A very wet start to the day and time to bid farewell to Edinburgh. Time for the caravan to make way for a few more jugglers on The Mound….
In conclusion: we enjoyed our Caravan Gallery debut at the Edinburgh Art Festival and appreciated the chance to undertake a spot of caravanning in the shadow of the imposing National Galleries of Scotland. The audience was a little different to the one we’re generally accustomed to however, no doubt due to the nature of the festival and also the location. Apart from a number of determined art fans clutching distinctively dayglo EAFguides the majority of of our visitors were overseas tourists, street entertainers and families who had come along to watch street entertainers; some of the aforementioned may have been confused to come across a small mustard caravan in the centre of Edinburgh but left enthused by the experience. Scottish visitors were generally pretty forthcoming about our images of Edinburgh and Glasgow, the conversation ranging from tram mayhem, the demise of Glasgow’s Paddy’s market, the reincarnation of Leith Walk shop World of Gas as Ocean Life, Scottish vernacular architecture, Edinburgh’s overflowing bins, and pies adorned with piped potato and baked beans. Several of the people we met were fellow artists and photographers, curators and event organisers with whom we discussed the possibility of future projects and collaborations.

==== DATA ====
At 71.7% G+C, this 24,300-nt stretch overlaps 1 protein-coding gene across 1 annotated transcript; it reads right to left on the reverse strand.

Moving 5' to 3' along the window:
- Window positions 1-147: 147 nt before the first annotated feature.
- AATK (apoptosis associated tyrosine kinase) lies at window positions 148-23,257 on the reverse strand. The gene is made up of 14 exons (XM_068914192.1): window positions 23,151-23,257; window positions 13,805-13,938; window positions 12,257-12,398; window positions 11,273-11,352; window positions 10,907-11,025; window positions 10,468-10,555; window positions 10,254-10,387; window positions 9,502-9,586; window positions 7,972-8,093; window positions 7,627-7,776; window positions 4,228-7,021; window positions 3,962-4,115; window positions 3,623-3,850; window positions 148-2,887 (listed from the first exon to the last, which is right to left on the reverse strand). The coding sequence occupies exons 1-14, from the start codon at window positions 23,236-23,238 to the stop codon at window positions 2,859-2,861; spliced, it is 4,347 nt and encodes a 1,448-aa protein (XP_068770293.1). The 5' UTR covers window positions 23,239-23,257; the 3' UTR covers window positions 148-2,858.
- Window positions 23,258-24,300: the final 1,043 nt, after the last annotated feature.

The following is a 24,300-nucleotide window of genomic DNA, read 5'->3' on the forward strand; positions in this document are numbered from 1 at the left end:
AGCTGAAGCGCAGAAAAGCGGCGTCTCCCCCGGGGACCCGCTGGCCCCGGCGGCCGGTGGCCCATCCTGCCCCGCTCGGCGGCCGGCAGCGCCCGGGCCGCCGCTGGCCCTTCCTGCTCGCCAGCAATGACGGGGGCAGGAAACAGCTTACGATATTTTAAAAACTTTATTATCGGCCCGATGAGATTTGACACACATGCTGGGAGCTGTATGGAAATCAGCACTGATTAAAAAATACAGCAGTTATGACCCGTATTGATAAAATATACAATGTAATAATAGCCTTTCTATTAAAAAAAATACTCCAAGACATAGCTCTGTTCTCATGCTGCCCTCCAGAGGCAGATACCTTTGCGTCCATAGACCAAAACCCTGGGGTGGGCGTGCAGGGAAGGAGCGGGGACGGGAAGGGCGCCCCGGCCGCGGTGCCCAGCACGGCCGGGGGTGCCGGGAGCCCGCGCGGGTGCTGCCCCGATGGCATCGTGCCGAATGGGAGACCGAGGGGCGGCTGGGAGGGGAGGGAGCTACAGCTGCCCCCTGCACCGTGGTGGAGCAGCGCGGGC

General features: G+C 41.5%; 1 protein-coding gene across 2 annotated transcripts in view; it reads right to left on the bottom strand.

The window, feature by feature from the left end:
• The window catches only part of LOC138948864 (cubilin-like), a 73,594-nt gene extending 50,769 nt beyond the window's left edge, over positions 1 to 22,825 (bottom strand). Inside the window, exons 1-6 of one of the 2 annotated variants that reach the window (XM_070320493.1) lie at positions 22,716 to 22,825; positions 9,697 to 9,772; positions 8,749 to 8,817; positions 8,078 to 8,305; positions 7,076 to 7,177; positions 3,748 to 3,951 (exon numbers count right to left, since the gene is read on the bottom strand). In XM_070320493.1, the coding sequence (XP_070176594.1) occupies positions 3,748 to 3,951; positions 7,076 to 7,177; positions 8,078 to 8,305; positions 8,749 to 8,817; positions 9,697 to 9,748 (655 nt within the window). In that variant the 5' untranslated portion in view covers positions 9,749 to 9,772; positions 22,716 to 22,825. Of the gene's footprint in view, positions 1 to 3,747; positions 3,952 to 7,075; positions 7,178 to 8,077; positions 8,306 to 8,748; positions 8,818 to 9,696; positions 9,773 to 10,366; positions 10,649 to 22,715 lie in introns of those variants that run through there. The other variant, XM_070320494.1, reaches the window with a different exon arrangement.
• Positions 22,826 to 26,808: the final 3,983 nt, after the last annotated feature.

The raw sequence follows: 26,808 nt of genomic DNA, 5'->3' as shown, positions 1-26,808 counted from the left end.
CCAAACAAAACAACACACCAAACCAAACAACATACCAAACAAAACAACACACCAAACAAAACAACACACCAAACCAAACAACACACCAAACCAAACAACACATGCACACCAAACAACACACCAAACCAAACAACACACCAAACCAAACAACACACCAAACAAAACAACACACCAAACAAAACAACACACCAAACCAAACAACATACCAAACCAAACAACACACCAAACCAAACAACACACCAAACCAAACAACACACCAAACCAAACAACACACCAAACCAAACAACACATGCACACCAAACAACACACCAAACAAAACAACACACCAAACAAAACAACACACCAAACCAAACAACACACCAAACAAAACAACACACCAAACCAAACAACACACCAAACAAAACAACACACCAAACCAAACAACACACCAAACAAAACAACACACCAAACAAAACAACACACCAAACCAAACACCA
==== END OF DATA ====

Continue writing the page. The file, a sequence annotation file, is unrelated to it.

A few comments from The Caravan Gallery Visitors’ Book:
Poetry in motion
Keep doing this
This exhibition is world class
According to Meat Club chicken is a vegetable
Great! makes me want to pick up my camera
Documentary meets art in the best possible way!
We now have our own sex shop in Alloa
The best gallery in Edinburgh
Look out for Black & White Minstrels in Arbroath
‘Thistle do Nicely’ was nominated in the Top 10 Shop Names In The World
Great to see the real Britain in all its absurdities
I love your caravan art gallery, I want it!
Get stoned pebbledashing!
Read Joe Daniels Fringe Blog.
The Caravan Gallery would like to thank: EAF, Street Level Photoworks, Panasonic Lumix, The Travelling Gallery, Inspace, National Galleries of Scotland, James Milligan and his hi-viz colleagues, Wendy Law and family, PPG who print our books and postcards (and Kate Fisher who sent us the new Edinburgh postcards we’d forgotten to bring), also everyone who visited us at The Caravan Gallery.
Jan Williams & Chris Teasdale
Tel +442392 877415
Mobile +447808 160207
The Caravan Gallery
The Caravan Gallery is supported by Panasonic Lumix.